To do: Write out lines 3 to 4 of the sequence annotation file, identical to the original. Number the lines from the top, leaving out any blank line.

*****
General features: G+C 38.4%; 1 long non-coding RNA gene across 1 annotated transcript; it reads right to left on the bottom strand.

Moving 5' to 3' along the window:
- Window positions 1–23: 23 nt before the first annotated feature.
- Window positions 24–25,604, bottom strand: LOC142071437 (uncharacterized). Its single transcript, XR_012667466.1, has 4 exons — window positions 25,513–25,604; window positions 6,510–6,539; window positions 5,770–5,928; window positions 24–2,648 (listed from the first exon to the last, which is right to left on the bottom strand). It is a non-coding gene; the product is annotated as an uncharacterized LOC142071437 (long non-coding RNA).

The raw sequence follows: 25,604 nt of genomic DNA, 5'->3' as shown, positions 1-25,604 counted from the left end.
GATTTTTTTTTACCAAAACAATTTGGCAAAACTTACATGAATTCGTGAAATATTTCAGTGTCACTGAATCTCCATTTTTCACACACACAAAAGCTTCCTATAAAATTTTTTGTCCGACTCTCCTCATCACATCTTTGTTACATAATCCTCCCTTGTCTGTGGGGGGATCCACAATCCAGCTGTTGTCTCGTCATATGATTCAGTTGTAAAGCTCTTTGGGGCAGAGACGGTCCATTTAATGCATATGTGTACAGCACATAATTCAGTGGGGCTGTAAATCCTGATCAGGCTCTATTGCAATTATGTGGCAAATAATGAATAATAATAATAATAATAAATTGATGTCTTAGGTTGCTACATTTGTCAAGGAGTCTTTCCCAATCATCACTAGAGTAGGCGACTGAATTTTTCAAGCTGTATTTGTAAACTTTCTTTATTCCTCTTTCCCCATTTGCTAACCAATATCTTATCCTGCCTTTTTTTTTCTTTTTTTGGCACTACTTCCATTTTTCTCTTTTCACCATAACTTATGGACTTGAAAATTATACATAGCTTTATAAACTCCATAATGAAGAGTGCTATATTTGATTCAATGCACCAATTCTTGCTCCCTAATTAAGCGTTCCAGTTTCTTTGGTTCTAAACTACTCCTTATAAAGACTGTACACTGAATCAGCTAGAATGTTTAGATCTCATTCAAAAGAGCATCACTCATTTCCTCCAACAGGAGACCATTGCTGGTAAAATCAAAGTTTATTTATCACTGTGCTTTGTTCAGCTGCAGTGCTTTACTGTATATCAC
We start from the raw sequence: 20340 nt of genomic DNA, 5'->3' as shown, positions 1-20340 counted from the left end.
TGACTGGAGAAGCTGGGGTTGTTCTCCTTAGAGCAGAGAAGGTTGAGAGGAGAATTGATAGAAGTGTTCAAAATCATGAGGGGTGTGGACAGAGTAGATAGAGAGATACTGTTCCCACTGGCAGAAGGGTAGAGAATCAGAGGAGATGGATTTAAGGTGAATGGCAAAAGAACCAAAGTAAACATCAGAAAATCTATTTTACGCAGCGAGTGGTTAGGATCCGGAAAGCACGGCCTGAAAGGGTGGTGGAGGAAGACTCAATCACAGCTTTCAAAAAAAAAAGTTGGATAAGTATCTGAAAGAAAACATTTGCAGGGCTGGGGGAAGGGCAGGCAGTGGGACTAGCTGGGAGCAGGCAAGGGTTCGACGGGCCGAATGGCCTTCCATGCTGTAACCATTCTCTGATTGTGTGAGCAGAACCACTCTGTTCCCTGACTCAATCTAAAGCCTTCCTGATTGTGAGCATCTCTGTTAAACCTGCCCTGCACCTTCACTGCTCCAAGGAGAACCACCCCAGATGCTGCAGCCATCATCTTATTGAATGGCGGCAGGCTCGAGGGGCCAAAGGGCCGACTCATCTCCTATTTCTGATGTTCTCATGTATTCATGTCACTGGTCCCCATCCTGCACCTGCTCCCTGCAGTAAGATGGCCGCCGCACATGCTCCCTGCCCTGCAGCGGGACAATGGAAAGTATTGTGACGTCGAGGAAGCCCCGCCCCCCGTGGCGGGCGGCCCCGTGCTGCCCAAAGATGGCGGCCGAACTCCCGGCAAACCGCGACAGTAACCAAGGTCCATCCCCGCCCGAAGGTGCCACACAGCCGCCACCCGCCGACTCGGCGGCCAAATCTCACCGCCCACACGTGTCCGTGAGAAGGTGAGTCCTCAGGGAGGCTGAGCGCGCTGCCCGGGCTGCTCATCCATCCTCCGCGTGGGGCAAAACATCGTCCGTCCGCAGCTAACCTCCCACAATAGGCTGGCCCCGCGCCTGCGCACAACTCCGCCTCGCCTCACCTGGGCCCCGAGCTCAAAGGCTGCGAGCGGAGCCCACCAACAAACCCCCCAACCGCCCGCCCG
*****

- Window positions 1–23: 23 nt before the first annotated feature.
- Window positions 24–25,604, bottom strand: LOC142071437 (uncharacterized). Its single transcript, XR_012667466.1, has 4 exons — window positions 25,513–25,604; window positions 6,510–6,539; window positions 5,770–5,928; window positions 24–2,648 (listed from the first exon to the last, which is right to left on the bottom strand). It is a non-coding gene; the product is annotated as an uncharacterized LOC142071437 (long non-coding RNA).